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Discussion Starter · #1 ·
Happy New Year....

So I'm looking to convert my garage into a playroom for my son. I have attached very basic diagram I created in Paint. I apologize in advance. The two areas I will have trouble with is the flooring and area where the garage door is.

I want to raise the floor to match the height of the kitchen on the other side of the joint wall with garage. The garage slab is a disaster. It has shifted in a few spots and not level. I just moved into the house 3 months ago and previous owner said the garage got water from one of the gutters. He corrected the gutter issue and I have notice no water in garage at all. We have had some pretty intense rain and snow storms and completely dry.

The floor needs to be raised about 8 inches total. I will be putting hardwood for a finished floor. Can i just use joist anchors on both walls and add some support in the middle of the floor? The garage is 23 x 12.5 with the joists running the 12.5 length. There is small foundation wall running around the entire garage accept where the garage door is obviously. The joists would hang right above that foundation wall probably about an inch or so above it. Sounds like hanging joists and shimming bottom for extra precaution be a place to start? I'm one for overcompensating. Kids will be running and jumping on this so I'm really not looking for any bounce, just a solid floor.

As far as the garage door section. I plan on adding a regular entry door with a possible window next to it. Should I build up a foundation wall there to match the rest of the room and then add the framing for door/wall? Or could I just put pressure treated wood as the bottom plate on top of the slab and build the frame that way?

Any comments and critiquing is encouraged. Thanks for the help in advance.
 

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Going to be dealing with a bunch of issues that need to be addressed before doing anything.
Going to need to go through zoning, building departments to get permits.
Add a closet and and it will be considered a possible bedroom, then the health dept. gets involved.
Unless you get rid of the apron and add a block stem wall where the over head door was water will get under the wall.
Unless there was foam insulation and a vapor barrier under that slab moisture can be an issue under the floor.
Pictures are always nice.
 
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Is there a HOA for where you live? Ours won't approve the removal of a garage door and subsequent replacement with a framed wall. I have seen one homeowner do it, but a month or two later, he had put the garage door back up. It appears he nailed it to the opening and left the other stuff intact.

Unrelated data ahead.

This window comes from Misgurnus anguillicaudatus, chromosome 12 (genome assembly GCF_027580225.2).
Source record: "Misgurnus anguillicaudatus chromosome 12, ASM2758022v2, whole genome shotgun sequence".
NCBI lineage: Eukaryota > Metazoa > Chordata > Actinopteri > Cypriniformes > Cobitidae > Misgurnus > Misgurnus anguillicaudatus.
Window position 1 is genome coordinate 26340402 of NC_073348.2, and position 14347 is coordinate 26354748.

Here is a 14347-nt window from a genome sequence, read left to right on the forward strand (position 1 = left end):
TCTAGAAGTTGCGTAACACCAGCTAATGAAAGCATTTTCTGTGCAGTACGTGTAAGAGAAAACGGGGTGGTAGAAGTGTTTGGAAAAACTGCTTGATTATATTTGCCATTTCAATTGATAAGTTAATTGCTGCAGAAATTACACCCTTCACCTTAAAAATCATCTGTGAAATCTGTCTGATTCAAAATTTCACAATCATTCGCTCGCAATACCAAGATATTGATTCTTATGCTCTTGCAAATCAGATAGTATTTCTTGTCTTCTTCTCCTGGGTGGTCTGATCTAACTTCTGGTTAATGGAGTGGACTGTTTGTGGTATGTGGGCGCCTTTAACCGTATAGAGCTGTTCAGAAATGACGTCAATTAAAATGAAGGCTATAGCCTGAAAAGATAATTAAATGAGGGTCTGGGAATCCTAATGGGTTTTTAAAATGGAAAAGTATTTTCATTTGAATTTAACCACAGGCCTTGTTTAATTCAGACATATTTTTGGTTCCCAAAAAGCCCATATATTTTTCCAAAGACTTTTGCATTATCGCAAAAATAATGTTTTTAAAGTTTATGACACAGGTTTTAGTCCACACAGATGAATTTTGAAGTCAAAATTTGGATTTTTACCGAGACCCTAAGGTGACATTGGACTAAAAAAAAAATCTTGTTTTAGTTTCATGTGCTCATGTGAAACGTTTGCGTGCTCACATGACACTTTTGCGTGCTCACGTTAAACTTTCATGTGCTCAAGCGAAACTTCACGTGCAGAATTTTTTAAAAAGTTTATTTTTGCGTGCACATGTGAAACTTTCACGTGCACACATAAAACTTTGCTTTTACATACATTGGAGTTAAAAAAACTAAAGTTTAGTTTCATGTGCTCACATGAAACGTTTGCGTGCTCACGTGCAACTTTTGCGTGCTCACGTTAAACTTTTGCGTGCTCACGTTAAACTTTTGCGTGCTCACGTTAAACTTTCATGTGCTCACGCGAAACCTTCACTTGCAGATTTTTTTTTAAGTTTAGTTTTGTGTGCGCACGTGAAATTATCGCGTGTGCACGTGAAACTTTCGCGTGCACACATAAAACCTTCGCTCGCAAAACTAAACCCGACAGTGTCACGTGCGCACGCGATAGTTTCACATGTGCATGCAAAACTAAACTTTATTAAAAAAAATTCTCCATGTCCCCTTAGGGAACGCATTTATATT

Looking back to 1983, I enclosed my 2 car garage in a house I was living in. I hired a contractor to pour concrete to bring the slab up to grade of the rest of the house. I removed the door from the kitchen and made a walk through.

The garage doors were removed and the openings framed in with one 3x5 window in each. I trimmed out the outside with T-111 siding. For air conditioning, I installed a Window style air conditioner into an outside wall. It had a heat strip for winter time.

I also built a three car garage in the back yard with entrance from the side street.

Recently, I drove by the old place and everything is still standing! :)

The city approved all of my plans.
 

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Discussion Starter · #6 ·
Sorry, was away for a few. So I spoke to a contractor and he spoke to the building department regarding what I wanted to be done. Building Department said a stem wall ontop of the existing slab is needed. The contractor said just add rebar into slab and pour the concrete.

No HOA and I believe at least 2 hours in my neighborhood have converted theirs into living space. I thought about pouring concrete and raising it to a the level I desire. Two issues. First one is that the current slab has all shifted so believe that would all have to be torn up and then repoured. Second, would be how hard the concrete would be if my son fell on it. I guess I could just put sleepers, insulation and cushion it that way. I'm looking for the most cost effective way to do this and obviously do it right the first time.

Any idea what the going price would be to pour concrete up about 8 inches in a 280 sq ft room? I've been meaning to call around but haven't had the chance yet.
 
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